Malignant pleural mesothelioma (MPM) is a rare but unfortunately fatal disease due to limited treatment alternatives. Moreover, its incidence has been increasing since 10 to 15 years due to environmental and occupational asbestosis.[1,2] Particularly in our country, there are areas where asbestos can be found in 54 of 81 provinces and at least 1,000,000 people are living in rural areas just near asbestos locations or using asbestos in their houses for water and cold isolation.[2] Although asbestos trading and usage in industrial branches have been forbidden since 2010 in Turkey, because of asbestos exposure before this date, it is expected that MPM cases will increase in 20 years. So, MPM is a detrimental disease for both health and economy. In addition to this, both pulmonary physicians and thoracic surgeons experience challenges when solving problems arising during treatment or follow-up periods. In the past 35 years, there has been no satisfactory improvement in survival related to MPM.[1,3-7] At least three different treatment modalities are used including surgery, chemotherapy, or radiation therapy to obtain best survival time. Surgery aims to deliver a R0 resection. For this purpose, extrapleural pneumonectomy has been considered as a solution which removes all macroscopic tumors on both visceral and parietal pleura[3,4,8] However, its morbidity and mortality rates due to one sided lung resection are high. Beyond this, expected survival benefit is not satisfactory in addition to the fact that patients have discomfort during the rest of their lives.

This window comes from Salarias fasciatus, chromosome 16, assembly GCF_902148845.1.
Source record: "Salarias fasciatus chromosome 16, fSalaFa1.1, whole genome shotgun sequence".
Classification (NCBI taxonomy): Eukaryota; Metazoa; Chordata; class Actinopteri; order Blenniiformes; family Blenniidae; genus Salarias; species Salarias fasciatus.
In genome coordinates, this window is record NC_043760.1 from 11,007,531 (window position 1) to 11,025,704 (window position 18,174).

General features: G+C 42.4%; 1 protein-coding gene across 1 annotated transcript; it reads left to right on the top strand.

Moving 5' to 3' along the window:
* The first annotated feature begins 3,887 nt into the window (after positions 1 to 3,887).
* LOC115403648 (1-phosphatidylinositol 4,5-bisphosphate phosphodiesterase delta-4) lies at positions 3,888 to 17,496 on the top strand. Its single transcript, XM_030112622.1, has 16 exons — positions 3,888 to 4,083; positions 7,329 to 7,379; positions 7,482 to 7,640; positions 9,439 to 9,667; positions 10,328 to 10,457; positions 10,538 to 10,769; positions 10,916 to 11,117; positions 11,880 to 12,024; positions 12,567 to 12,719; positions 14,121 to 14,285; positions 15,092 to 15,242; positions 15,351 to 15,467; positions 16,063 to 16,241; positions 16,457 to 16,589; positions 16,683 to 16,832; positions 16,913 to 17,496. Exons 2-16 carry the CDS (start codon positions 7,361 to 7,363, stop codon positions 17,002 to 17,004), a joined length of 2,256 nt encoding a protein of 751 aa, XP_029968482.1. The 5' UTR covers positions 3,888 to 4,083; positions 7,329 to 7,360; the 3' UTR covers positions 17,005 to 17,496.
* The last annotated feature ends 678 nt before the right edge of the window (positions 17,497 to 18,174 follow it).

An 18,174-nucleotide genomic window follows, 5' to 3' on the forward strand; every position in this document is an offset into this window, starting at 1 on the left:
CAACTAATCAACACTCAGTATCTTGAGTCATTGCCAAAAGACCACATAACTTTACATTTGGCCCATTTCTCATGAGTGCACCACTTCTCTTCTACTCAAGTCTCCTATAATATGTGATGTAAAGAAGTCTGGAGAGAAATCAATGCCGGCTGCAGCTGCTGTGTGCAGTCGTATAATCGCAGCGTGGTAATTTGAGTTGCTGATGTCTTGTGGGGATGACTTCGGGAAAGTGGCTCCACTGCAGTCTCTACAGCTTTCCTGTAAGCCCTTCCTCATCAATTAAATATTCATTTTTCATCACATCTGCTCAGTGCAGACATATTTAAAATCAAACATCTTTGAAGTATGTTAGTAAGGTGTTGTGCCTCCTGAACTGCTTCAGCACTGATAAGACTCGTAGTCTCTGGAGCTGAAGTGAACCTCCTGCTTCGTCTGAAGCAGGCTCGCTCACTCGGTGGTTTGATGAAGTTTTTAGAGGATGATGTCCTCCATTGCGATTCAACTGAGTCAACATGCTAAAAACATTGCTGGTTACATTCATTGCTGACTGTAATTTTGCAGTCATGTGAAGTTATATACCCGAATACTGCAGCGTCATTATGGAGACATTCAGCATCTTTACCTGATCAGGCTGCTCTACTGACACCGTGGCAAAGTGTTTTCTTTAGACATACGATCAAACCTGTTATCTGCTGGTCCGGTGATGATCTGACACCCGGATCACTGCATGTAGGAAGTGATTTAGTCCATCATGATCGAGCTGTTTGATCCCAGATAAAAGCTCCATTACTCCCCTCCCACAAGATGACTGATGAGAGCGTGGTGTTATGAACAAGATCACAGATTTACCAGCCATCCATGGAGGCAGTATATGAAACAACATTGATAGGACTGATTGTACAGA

Adjuvant treatment modalities have been performed to obtain better comfort and longer survival. One is hyperthermic perfusion chemotherapy (HIPEC) which is performed for eradicating tumor cells after cytoreductive surgery.[9-12] It has been suggested by Giovenella et al.[10] that hyperthermia itself is tumoricidal. In cell culture models, it has been shown that exposure to temperatures of 42.5-43 degrees Celsius for four to eight hours has significantly greater lethal effect on tumor cells compared to non-neoplastic cells. It has also been shown that hyperthermia increases the cytotoxicity of many chemotherapeutic agents on tumor cells.[11,12] Spartt et al.[13] pioneered a system to deliver hyperthermic chemotherapy to the peritoneal cavity in a canine model and in human in 1980. This was followed by several studies using similar systems to perform HIPEC to the peritoneal cavity in subjects with abdominal cancers including malignant peritoneal mesothelioma.[14-16] The optimistic results of these studies lead researchers to investigate whether intrapleural HIPEC is effective in patients with MPM. The results look promising although there are limited data.[17,18]